If SQL Server is selecting a slower way to execute the query, there are a couple of workaround:

  1. Use OPTION (FORCE ORDER) at the end of the query to force the order of join to be the same as it is in the query statement.
  2. Break nested sub-queries into temporary tables. This way you can force SQL Server to materialize sub-queries.
Trial and Error

Another quick and easy approach is just try different ways of writing the same query. Swap IN with JOIN, change INNER JOIN to LEFT JOIN to EXIST,  or change Non-Unique Non-clustered index to Clustered index. Some changes just take a few seconds to make and they may just work. Once it works, you can research a bit on why or may just choose to forget about it if not in the mood. I happen to know someone (me) who is always not in the mood 🙂

How to write to Windows Azure Website’s application log and more

We struggled with Windows Azure website because we couldn’t write logs. Using Log4Net to write to log file as we used to do, does not work for Azure Website because of the limited file permission. We had to resort to email notification or Virtual Machine when we needed to debug Azure Websites, which was a big headache!

Fortunately, it is all over now. To write to the Application Log of Azure Website, just use System.Diagnostics.Trace name space and use method like TraceInformation, TraceError, TraceWarning to record different levels of log!

Trace.Wrietline("Log Verbose level log");

Trace.TraceInformation ("Log Information level log");

Trace.TraceWarning("Log Warning level log");

Trace.TraceError("Log Error level log");

Then just turn on the Application Logging and select a logging level for that Azure Website.

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With this feature, it becomes much easier to troubleshoot Azure websites. Even better, Microsoft provides this streaming log function from which you can view application logs in REAL-TIME! (New Azure portal only)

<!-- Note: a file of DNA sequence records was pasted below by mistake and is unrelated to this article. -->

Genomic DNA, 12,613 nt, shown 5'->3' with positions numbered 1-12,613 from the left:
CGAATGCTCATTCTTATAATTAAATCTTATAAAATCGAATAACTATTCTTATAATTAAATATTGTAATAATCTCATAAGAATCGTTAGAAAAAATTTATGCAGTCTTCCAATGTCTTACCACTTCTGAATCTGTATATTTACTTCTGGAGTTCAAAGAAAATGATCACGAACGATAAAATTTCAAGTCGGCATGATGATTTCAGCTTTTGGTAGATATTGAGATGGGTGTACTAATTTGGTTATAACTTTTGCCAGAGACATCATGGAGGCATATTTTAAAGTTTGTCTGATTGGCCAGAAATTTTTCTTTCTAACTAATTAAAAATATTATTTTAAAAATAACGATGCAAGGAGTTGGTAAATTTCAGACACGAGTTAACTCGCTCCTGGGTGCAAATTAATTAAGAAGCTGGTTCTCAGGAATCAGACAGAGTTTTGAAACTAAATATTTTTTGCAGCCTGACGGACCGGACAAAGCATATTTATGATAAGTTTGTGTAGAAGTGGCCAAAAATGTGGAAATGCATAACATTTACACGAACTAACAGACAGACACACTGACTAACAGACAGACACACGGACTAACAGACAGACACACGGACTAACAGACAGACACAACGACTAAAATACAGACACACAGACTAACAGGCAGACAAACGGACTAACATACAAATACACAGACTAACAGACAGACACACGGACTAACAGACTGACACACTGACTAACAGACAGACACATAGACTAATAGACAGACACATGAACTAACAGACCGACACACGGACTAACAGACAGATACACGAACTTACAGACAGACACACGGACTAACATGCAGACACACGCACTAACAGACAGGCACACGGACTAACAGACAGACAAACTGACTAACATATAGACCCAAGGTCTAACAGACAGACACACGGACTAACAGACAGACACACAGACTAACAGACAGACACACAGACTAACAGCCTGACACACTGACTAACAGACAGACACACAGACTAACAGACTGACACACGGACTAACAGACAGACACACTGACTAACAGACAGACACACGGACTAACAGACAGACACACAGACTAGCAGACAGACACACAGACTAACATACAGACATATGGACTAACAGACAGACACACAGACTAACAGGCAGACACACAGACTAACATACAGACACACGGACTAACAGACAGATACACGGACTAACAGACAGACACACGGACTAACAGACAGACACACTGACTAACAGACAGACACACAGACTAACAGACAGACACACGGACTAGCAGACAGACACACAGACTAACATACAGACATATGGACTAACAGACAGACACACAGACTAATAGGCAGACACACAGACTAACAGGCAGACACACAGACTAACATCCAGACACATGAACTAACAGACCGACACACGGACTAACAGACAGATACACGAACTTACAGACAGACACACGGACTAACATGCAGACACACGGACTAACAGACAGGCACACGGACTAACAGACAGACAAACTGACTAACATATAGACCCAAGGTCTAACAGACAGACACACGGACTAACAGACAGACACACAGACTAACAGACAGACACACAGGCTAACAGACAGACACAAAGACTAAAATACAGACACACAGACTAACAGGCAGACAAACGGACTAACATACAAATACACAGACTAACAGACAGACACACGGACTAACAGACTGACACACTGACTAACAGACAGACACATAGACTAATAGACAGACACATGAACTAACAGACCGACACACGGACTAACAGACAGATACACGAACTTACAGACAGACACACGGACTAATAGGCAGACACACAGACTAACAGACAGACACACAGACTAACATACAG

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Furthermore, here is something developers will definitely like – this streaming log is also available in Visual Studio, and you can filter the result using Regular Expression! (Latest version Azure SDK is required)

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Since file logging is supposed to be turned off automatically after 12 hours, if you also want to log into a table storage, not a problem. You can set up a Azure Storage to hold the log.

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Click View settings of the Azure Website in Visual Studio.  In the Log tab, there  will  be a nice table view of the log. I do notice that it uses a lot of memory of the Azure Website. Just something to consider.

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That’s what I know about logging to Azure Websites. Hopefully it is helpful. We use Azure on most of our web applications and I think it is just getting better everyday. Now with the ability to write application log for Azure Website, it just meets all of our needs, but there is still a huge set of exciting features we haven’t used. I look forward to exploring those someday!

Avoid client timeout on WebAPI call

If a WebAPI service takes a long time to complete, the caller, the client side, may timeout waiting for a response. There are several options to solve this issue, you can increase the timeout limit on the client side and web server side, or use a more persistent connection method like WebSocket and SignalR.